Several fundamentalist Protestant groups reacted by developing their own colleges, schools, publishing houses and broadcast outlets. Dr. Henry Morris, founder of the Institute of Creation Research, suggested a plan to teach evolution, which he observed also promotes a religious world view, and creation science side by side in high schools using only scientific arguments for their respective positions. When conservative Republicans, following the coattails of Ronald Reagan, won the governorships in Arkansas and Louisiana in 1980, they had statutes enacted requiring balanced treatment of both creation science and evolution science. Predictably, the American Civil Liberties Union (ACLU) entered the fray and convinced federal judges all the way up to the Supreme Court that the enactments were unconstitutional (Edwards v. Aguillard).
In 1993, in the small beach town of Pajaro Dunes, California, a small group of scientists and philosophers from major academic centers in Europe and the United States gathered to question the Darwinian Theory that had dominated science for 150 years. Individually, each had significant doubts about the widely held evolutionary ideas and brought new insights to the resulting discussions that expanded the horizons of all those who attended. Since that seminar, each of the participants has devoted much time and study to understand and explain that the phenomena of life is the result of intelligent design and simply could not occur by blind chance over a long period of time. A brief sketch of two of the participants will illustrate their process of discovery.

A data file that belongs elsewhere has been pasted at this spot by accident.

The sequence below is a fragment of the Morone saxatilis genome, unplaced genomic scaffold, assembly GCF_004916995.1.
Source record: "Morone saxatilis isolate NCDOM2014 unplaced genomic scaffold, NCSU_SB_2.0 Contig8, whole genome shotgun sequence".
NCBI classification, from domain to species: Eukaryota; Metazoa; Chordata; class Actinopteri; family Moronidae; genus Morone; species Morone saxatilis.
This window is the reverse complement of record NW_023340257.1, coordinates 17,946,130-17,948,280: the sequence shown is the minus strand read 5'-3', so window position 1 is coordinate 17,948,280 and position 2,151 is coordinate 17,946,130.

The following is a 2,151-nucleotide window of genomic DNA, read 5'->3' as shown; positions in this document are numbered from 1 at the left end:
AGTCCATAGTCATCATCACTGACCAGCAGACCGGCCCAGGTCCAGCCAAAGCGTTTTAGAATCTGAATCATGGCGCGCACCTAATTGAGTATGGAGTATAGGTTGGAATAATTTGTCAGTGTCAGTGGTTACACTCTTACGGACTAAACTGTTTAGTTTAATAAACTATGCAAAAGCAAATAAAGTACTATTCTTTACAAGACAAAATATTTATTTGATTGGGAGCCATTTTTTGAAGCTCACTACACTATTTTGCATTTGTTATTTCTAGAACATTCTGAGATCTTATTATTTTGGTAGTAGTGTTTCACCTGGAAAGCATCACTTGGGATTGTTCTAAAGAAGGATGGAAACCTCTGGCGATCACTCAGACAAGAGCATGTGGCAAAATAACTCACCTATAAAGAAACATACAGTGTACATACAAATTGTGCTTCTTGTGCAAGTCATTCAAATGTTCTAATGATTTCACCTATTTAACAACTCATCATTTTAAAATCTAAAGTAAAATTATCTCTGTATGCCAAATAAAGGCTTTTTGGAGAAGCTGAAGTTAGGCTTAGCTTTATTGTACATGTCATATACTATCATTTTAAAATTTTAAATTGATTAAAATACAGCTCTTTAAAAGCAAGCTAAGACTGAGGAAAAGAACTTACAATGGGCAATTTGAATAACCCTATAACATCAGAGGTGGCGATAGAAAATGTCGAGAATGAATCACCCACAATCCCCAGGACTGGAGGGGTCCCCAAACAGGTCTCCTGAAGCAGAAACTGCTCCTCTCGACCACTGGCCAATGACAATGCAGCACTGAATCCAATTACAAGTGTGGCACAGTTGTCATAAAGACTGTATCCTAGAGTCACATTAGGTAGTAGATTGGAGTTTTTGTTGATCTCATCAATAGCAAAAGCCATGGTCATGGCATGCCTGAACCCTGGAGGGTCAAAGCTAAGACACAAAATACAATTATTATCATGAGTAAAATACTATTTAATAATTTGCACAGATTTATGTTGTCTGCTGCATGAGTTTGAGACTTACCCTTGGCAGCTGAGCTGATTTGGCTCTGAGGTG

Michael Behe, who has a Ph.D. in biochemistry, admits that he went through all his school years believing that Darwinian evolution explained what we see in biology only because his instructors told him that it did and the academic atmosphere did not allow for any challenge. After he joined the faculty of Lehigh University, he came across a study that offered convincing arguments against Darwinian Theory. Somewhat disturbed for being fooled for so many years, he ran laboratory tests that indicated that Darwin’s hypothesis could not adequately explain the complexity of nature.